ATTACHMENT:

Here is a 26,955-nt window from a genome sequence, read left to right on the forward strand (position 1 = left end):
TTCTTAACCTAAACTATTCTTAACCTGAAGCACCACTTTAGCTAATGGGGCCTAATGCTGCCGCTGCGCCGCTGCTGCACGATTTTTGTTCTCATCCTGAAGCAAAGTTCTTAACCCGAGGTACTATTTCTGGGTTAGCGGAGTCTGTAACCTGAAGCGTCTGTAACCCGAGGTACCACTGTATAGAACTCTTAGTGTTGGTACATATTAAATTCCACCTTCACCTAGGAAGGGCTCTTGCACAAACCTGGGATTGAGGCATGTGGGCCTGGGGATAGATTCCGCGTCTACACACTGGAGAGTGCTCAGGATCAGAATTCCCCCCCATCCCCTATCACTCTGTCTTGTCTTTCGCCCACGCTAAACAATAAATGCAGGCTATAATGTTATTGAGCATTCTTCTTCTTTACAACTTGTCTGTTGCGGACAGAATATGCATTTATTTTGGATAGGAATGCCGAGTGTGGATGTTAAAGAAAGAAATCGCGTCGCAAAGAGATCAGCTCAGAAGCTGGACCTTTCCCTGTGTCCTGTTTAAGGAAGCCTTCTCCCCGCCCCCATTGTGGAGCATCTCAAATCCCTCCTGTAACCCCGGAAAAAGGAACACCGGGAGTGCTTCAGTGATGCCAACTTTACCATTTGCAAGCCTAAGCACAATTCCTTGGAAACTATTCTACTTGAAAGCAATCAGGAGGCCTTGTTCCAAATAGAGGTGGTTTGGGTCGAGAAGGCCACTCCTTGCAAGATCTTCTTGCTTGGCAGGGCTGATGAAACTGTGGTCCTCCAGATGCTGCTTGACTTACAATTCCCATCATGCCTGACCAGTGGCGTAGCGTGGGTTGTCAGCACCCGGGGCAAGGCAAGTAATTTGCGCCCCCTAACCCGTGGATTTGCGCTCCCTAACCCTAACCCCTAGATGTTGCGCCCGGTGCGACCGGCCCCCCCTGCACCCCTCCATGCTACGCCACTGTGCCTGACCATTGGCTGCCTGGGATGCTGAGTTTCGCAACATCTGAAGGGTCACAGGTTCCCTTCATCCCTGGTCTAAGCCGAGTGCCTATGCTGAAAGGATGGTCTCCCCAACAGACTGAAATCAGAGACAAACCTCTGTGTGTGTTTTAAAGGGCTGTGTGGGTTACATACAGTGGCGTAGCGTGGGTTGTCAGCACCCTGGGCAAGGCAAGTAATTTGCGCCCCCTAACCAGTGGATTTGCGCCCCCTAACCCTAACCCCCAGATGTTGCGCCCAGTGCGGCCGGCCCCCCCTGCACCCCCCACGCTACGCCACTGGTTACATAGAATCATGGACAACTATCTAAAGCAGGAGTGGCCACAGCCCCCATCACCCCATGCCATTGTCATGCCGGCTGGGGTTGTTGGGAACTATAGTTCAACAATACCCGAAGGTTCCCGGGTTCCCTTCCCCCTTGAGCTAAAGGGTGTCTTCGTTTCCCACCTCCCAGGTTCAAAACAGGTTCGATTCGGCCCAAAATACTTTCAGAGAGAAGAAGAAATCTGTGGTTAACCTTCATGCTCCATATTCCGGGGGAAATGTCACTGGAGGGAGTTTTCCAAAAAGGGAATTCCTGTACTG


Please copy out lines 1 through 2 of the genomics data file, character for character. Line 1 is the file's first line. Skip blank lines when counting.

Here is a 26,955-nt window from a genome sequence, read left to right on the forward strand (position 1 = left end):
TTCTTAACCTAAACTATTCTTAACCTGAAGCACCACTTTAGCTAATGGGGCCTAATGCTGCCGCTGCGCCGCTGCTGCACGATTTTTGTTCTCATCCTGAAGCAAAGTTCTTAACCCGAGGTACTATTTCTGGGTTAGCGGAGTCTGTAACCTGAAGCGTCTGTAACCCGAGGTACCACTGTATAGAACTCTTAGTGTTGGTACATATTAAATTCCACCTTCACCTAGGAAGGGCTCTTGCACAAACCTGGGATTGAGGCATGTGGGCCTGGGGATAGATTCCGCGTCTACACACTGGAGAGTGCTCAGGATCAGAATTCCCCCCCATCCCCTATCACTCTGTCTTGTCTTTCGCCCACGCTAAACAATAAATGCAGGCTATAATGTTATTGAGCATTCTTCTTCTTTACAACTTGTCTGTTGCGGACAGAATATGCATTTATTTTGGATAGGAATGCCGAGTGTGGATGTTAAAGAAAGAAATCGCGTCGCAAAGAGATCAGCTCAGAAGCTGGACCTTTCCCTGTGTCCTGTTTAAGGAAGCCTTCTCCCCGCCCCCATTGTGGAGCATCTCAAATCCCTCCTGTAACCCCGGAAAAAGGAACACCGGGAGTGCTTCAGTGATGCCAACTTTACCATTTGCAAGCCTAAGCACAATTCCTTGGAAACTATTCTACTTGAAAGCAATCAGGAGGCCTTGTTCCAAATAGAGGTGGTTTGGGTCGAGAAGGCCACTCCTTGCAAGATCTTCTTGCTTGGCAGGGCTGATGAAACTGTGGTCCTCCAGATGCTGCTTGACTTACAATTCCCATCATGCCTGACCAGTGGCGTAGCGTGGGTTGTCAGCACCCGGGGCAAGGCAAGTAATTTGCGCCCCCTAACCCGTGGATTTGCGCTCCCTAACCCTAACCCCTAGATGTTGCGCCCGGTGCGACCGGCCCCCCCTGCACCCCTCCATGCTACGCCACTGTGCCTGACCATTGGCTGCCTGGGATGCTGAGTTTCGCAACATCTGAAGGGTCACAGGTTCCCTTCATCCCTGGTCTAAGCCGAGTGCCTATGCTGAAAGGATGGTCTCCCCAACAGACTGAAATCAGAGACAAACCTCTGTGTGTGTTTTAAAGGGCTGTGTGGGTTACATACAGTGGCGTAGCGTGGGTTGTCAGCACCCTGGGCAAGGCAAGTAATTTGCGCCCCCTAACCAGTGGATTTGCGCCCCCTAACCCTAACCCCCAGATGTTGCGCCCAGTGCGGCCGGCCCCCCCTGCACCCCCCACGCTACGCCACTGGTTACATAGAATCATGGACAACTATCTAAAGCAGGAGTGGCCACAGCCCCCATCACCCCATGCCATTGTCATGCCGGCTGGGGTTGTTGGGAACTATAGTTCAACAATACCCGAAGGTTCCCGGGTTCCCTTCCCCCTTGAGCTAAAGGGTGTCTTCGTTTCCCACCTCCCAGGTTCAAAACAGGTTCGATTCGGCCCAAAATACTTTCAGAGAGAAGAAGAAATCTGTGGTTAACCTTCATGCTCCATATTCCGGGGGAAATGTCACTGGAGGGAGTTTTCCAAAAAGGGAATTCCTGTACTG